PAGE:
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Newport DUI Defense Law Blog

Lose a loved one in a fatal offshore accident? Help is available

Rhode Island is home to a gorgeous coastline and beautiful waterways. Needless to say, boating activities are a common occurrence in this state. Unfortunately, boating accidents do occur on occasion, and those who have lost a loved one in a fatal offshore accident may wonder if they have any legal recourse.

Boating laws are different than driving laws, but this doesn't excuse boaters who exhibit reckless behavior from facing any consequences for their actions. It is possible to be charged for boating accidents that are caused due to negligent behavior. Apart from any criminal charges filed in association with reckless boat usage, victims of that negligent behavior retain the right to pursue civil claims in an effort to recoup any financial losses suffered as a result.

'Boater's fatigue' and what it means in a BUI case

Imagine that you go out on the lake with your speedboat, or you take to the seas with your boat. It's a sunny, beautiful day -- but a bit windy. While you're out there, you enjoy a beer or two. This isn't out of the ordinary in many boating trips for many people, but on this day, the influence the alcohol has over you feels stronger than ever before.

Eventually you are "pulled over" by the authorities and accused of boating under the influence. You try to explain that your seemingly erratic boating was caused by a number of factors, but the authorities don't want to hear it.

Teen arrested for drunk driving, released on bond

A few weeks ago, we wrote a blog post about the varying charges and penalties related to driving under the influence charges in the state of Rhode Island. In that post, we talked about the "zero tolerance" blood alcohol limit for those who are underage. That limit is 0.02 (much lower than the normal 0.08 limit), and it appears than a teenager in Rhode Island has committed this offense.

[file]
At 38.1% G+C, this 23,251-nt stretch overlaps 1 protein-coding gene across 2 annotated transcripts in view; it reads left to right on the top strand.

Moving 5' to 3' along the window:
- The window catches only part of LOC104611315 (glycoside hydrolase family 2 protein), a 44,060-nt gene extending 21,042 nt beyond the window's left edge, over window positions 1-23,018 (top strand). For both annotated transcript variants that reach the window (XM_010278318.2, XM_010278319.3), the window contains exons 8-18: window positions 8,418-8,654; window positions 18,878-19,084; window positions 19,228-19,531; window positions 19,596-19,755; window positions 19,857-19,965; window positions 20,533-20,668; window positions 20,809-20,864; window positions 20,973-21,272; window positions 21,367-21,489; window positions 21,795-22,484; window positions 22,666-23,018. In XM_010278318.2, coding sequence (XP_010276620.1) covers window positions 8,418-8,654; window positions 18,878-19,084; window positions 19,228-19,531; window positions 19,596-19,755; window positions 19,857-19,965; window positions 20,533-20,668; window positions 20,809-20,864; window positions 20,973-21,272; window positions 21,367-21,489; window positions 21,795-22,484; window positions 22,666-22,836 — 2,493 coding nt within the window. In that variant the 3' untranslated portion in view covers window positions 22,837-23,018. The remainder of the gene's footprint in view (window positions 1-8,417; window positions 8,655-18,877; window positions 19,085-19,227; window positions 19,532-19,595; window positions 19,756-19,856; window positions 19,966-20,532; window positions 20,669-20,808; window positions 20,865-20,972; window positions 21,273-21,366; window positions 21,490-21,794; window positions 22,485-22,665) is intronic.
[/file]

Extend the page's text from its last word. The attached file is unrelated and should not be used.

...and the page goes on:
The 19-year-old was driving his car when the vehicle overturned. Police on the scene administered field sobriety tests, and the teenager was arrested for driving under the influence. He was soon released on bond, though he now has a serious legal situation on his hands.

What a DUI expungement can do for you

Many people may not know about, or even heard about, criminal expungements. When an expungement is granted to someone, it means that the individual's criminal history is effectively hidden from view. The record still exists, mind you, so that it can be referenced in case of other criminal offenses -- but the charge won't show up in background checks.

This is a huge gift for many people who have a criminal charge, such as a driving under the influence offense, because, in a way, it gives them a chance to start over. Having a criminal history disrupts a person's ability to find living arrangements, suitable work and even lines of credit. Obscuring these crimes so that the individual has a chance to rebuild his or her life is an important step.

Man sued for causing boat collision while drunk

While the following story did not occur here in Rhode Island, it serves as an important reminder to people who enjoy going out on the lake with their boat -- and maybe enjoying a drink or two during the ride. And that reminder is this: don't do it.